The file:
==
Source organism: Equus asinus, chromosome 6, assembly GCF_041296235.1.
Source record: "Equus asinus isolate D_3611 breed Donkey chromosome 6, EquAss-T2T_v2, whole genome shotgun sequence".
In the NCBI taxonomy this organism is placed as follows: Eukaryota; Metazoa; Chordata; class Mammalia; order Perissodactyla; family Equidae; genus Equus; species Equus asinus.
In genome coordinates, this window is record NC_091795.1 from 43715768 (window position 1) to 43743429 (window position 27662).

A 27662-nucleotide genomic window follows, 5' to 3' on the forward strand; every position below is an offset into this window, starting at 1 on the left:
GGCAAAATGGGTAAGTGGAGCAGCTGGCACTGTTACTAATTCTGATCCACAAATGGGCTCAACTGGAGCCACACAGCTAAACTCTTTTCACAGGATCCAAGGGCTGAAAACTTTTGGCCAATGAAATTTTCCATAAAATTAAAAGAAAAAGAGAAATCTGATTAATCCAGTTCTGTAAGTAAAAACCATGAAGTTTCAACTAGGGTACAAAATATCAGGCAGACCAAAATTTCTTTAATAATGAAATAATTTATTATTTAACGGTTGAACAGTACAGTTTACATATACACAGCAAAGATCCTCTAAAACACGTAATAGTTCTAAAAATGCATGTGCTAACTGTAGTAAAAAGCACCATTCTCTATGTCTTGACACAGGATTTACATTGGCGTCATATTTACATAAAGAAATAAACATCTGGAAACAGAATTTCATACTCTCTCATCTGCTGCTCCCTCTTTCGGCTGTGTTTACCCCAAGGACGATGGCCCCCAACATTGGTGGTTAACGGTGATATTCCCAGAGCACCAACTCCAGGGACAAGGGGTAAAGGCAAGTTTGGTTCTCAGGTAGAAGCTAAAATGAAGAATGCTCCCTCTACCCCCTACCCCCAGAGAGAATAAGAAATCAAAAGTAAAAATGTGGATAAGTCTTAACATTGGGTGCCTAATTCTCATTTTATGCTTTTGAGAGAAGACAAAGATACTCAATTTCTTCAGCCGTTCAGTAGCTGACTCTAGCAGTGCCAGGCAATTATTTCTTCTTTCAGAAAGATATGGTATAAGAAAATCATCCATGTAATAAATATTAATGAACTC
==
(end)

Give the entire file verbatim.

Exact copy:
Source organism: Equus asinus, chromosome 6, assembly GCF_041296235.1.
Source record: "Equus asinus isolate D_3611 breed Donkey chromosome 6, EquAss-T2T_v2, whole genome shotgun sequence".
In the NCBI taxonomy this organism is placed as follows: Eukaryota; Metazoa; Chordata; class Mammalia; order Perissodactyla; family Equidae; genus Equus; species Equus asinus.
In genome coordinates, this window is record NC_091795.1 from 43715768 (window position 1) to 43743429 (window position 27662).

A 27662-nucleotide genomic window follows, 5' to 3' on the forward strand; every position below is an offset into this window, starting at 1 on the left:
GGCAAAATGGGTAAGTGGAGCAGCTGGCACTGTTACTAATTCTGATCCACAAATGGGCTCAACTGGAGCCACACAGCTAAACTCTTTTCACAGGATCCAAGGGCTGAAAACTTTTGGCCAATGAAATTTTCCATAAAATTAAAAGAAAAAGAGAAATCTGATTAATCCAGTTCTGTAAGTAAAAACCATGAAGTTTCAACTAGGGTACAAAATATCAGGCAGACCAAAATTTCTTTAATAATGAAATAATTTATTATTTAACGGTTGAACAGTACAGTTTACATATACACAGCAAAGATCCTCTAAAACACGTAATAGTTCTAAAAATGCATGTGCTAACTGTAGTAAAAAGCACCATTCTCTATGTCTTGACACAGGATTTACATTGGCGTCATATTTACATAAAGAAATAAACATCTGGAAACAGAATTTCATACTCTCTCATCTGCTGCTCCCTCTTTCGGCTGTGTTTACCCCAAGGACGATGGCCCCCAACATTGGTGGTTAACGGTGATATTCCCAGAGCACCAACTCCAGGGACAAGGGGTAAAGGCAAGTTTGGTTCTCAGGTAGAAGCTAAAATGAAGAATGCTCCCTCTACCCCCTACCCCCAGAGAGAATAAGAAATCAAAAGTAAAAATGTGGATAAGTCTTAACATTGGGTGCCTAATTCTCATTTTATGCTTTTGAGAGAAGACAAAGATACTCAATTTCTTCAGCCGTTCAGTAGCTGACTCTAGCAGTGCCAGGCAATTATTTCTTCTTTCAGAAAGATATGGTATAAGAAAATCATCCATGTAATAAATATTAATGAACTC